Through a deep analysis and application of Sonya Renee Taylor’s book The Body Is Not An Apology, I discovered that apology is learned. We learn how to apologize through body shame, the media, family/generational trauma, and government/law/policy. This apology is embodied through gestures, movement patterns, and postures, such as bowing the head, hunching the shoulders, and walking around others. Apology causes us to view our bodies as things to be manipulated, discarded, and embarrassed by. After recognizing why we apologize and how it affects our bodies, we can then begin to think of how to remove it. Because the body the site of the problem, it is also the site of the solution. Dance gives us an opportunity to deeply learn our bodies, to cultivate their power, and to heal from their traumas. By being together in community as women, we are able to feel seen and supported as we work through uncharted territory of being free from apology in these bodies. By dancing in ways that allow us to take up space, to be free, to be unapologetic, we use dance as a practice for life. Through transforming ourselves, we begin to transform the world and rewrite the narrative of how we exist in and move through our bodies as women.

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2020-05

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Influences on Purchasing Behavior in the Male Skincare Market

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The goal of this thesis is to find information to further develop understandings of male customers in the cosmetic and personal care industry. The methods and results are aimed to help direct marketers and product developers create more successful

The goal of this thesis is to find information to further develop understandings of male customers in the cosmetic and personal care industry. The methods and results are aimed to help direct marketers and product developers create more successful business expeditions in the future. The thesis is based off of an online Qualtrics survey created and distributed to male Arizona State University students enrolled in a Marketing Principles class and then appropriately analyzed with SPSS and Qualtrics data tools. The quantitative survey allowed an investigation of external and internal factors in male respondents’ personal lives and how that may translate into their skincare purchasing practices. Rather than asking what products consumers want, this survey aimed to find significant and influential factors behind young male interest in these products. After analyzing the responses the key implications are that social stigma, and perceptions of attractiveness and self-confidence are not the largest inhibitors for men, but rather that their relationships with others have the most significant influence over their use of skincare products.

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2020-05

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The Impact of Social Media: Revolutionary Changes in Sports Marketing

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The sports industry is unlike any other in that it connects individuals and consumers from destinations around the world with one common interest. That commonality can be as specific as a favorite player, team, league, or sport. All in all,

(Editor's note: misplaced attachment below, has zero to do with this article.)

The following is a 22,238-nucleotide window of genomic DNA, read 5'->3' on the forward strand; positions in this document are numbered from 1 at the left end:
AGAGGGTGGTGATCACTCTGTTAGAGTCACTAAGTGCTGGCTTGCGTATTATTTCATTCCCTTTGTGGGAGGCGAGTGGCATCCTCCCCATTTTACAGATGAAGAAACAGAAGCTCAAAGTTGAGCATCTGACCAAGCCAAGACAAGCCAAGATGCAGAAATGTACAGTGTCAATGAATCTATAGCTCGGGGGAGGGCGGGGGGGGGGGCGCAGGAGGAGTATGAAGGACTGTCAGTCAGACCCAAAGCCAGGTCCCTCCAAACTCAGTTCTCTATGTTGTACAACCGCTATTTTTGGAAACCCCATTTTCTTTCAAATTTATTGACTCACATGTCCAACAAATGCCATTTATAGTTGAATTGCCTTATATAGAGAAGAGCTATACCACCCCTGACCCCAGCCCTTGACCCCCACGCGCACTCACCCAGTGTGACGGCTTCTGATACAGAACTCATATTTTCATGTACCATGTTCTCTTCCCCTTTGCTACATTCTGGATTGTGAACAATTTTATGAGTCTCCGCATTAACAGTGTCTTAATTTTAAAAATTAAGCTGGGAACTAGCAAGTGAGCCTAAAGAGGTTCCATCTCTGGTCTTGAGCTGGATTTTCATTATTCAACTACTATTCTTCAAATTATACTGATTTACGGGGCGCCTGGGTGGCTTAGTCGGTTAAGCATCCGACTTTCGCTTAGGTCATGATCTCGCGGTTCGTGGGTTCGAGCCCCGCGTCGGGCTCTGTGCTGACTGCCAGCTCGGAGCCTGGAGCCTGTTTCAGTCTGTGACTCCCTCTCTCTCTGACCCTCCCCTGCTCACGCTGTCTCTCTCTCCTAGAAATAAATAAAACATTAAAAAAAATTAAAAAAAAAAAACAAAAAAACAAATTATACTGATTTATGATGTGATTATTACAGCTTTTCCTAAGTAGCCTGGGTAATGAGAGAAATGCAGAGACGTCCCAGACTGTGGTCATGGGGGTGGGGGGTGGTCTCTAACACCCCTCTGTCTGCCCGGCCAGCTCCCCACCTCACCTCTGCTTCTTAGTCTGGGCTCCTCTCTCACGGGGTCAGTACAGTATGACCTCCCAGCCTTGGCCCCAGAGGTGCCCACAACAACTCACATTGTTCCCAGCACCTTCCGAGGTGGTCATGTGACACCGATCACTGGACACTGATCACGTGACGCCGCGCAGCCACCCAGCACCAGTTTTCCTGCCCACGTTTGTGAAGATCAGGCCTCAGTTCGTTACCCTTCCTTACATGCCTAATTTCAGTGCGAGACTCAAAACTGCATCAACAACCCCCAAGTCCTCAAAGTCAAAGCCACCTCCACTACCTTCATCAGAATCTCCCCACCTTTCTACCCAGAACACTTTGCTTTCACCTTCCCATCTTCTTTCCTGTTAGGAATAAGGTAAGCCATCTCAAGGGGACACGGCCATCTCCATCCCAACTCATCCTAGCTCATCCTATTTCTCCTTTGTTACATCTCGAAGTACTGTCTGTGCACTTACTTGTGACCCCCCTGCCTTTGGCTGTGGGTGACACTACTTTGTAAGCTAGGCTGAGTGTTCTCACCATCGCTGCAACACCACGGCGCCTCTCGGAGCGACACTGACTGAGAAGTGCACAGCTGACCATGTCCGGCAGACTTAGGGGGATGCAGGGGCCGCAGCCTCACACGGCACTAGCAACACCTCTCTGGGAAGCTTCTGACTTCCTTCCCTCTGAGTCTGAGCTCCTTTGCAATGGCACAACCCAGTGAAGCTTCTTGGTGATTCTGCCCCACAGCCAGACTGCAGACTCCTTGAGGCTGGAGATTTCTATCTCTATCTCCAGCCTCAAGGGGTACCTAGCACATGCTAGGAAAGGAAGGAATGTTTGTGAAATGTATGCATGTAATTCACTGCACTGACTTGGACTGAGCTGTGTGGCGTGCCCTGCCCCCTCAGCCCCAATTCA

The sports industry is unlike any other in that it connects individuals and consumers from destinations around the world with one common interest. That commonality can be as specific as a favorite player, team, league, or sport. All in all, it bands together entire communities with their passion for the game. American sports leagues such as the National Football League, National Hockey League, Major League Baseball, National Basketball Association, and many more, have all revolutionized the way that businesses view marketing though a user friendly, interactive, marketing tool with a universal reach.

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2020-05

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Creating the Most Marketable Hockey Team

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The goal of our project was to determine how to create the most marketable hockey team. To do this, consumer needs, team psychology, and financing were all researched and evaluated. With this information, a business plan was designed around the

The goal of our project was to determine how to create the most marketable hockey team. To do this, consumer needs, team psychology, and financing were all researched and evaluated. With this information, a business plan was designed around the next NHL expansion team. Two surveys, one for marketing distributed to the general public, and one for team psychology distributed to current and former hockey players were created and sent out, while data for the financing aspect was collected by comparing data from other NHL teams and franchises from different sports. In terms of financials, this comes in lower than average ticket prices, a nice and expensive stadium, the ideal city to generate capital, and sufficient money spent on advertising. Our ticket prices of $140 is based on having a low enough price to generate lots of demand while high enough to make a profit. The $600 million stadium (which will be fully funded) will surely draw a significant crowd. Choosing Seattle as a city is the most ideal to meet these goals and lastly, in meeting with an NHL GM, we determined $4 million in yearly advertising costs as sufficient in creating the most marketable team. Throughout this whole process, we remained data focus. We focused on data from a customized marketing survey, organizational structures, salary cap, and attendance. What our marketing survey results showed us is that our potential fans wanted three characteristics in a hockey team: speed, intensity, and scoring. In looking at organizational structures teams that exemplified these characteristics had a heavy emphasis on development and scouting. So we built our organizational tree around those two ideals. We hired GM Mike Futa, a current director of player personnel for the L.A. Kings, and Head Coach Adam Oates, a current skills development coach for top players to bring those ideals to fruition. In constructing our team we replicated the rules set forth for the Vegas Knights' expansion draft and hypothesized a likely protected list based off of last years lists. As a result we were able to construct a team that statistically out performed the Vegas Knights draft numbers by double, in goals, assists, and points, while also beating them in PIM. Based off of these numbers and an analysis of how goals translate into game attendance we are confident that we have constructed a team that has the highest potential for marketability. For the team psychology area, when creating a roster and scouting players, some of our main findings were that it is important to pursue players who get along well with their teammates and coaching staff, are aggressive, are leaders on the team, and are vocal players who communicate effectively. We also recommended avoiding players who significantly portrayed any "pet-peeve" traits, with the most emphasis placed on "disrespectful toward teammates," and the least emphasis placed on "over-aggression." By following all of these recommendations, we believe the most marketable hockey team possible can be created.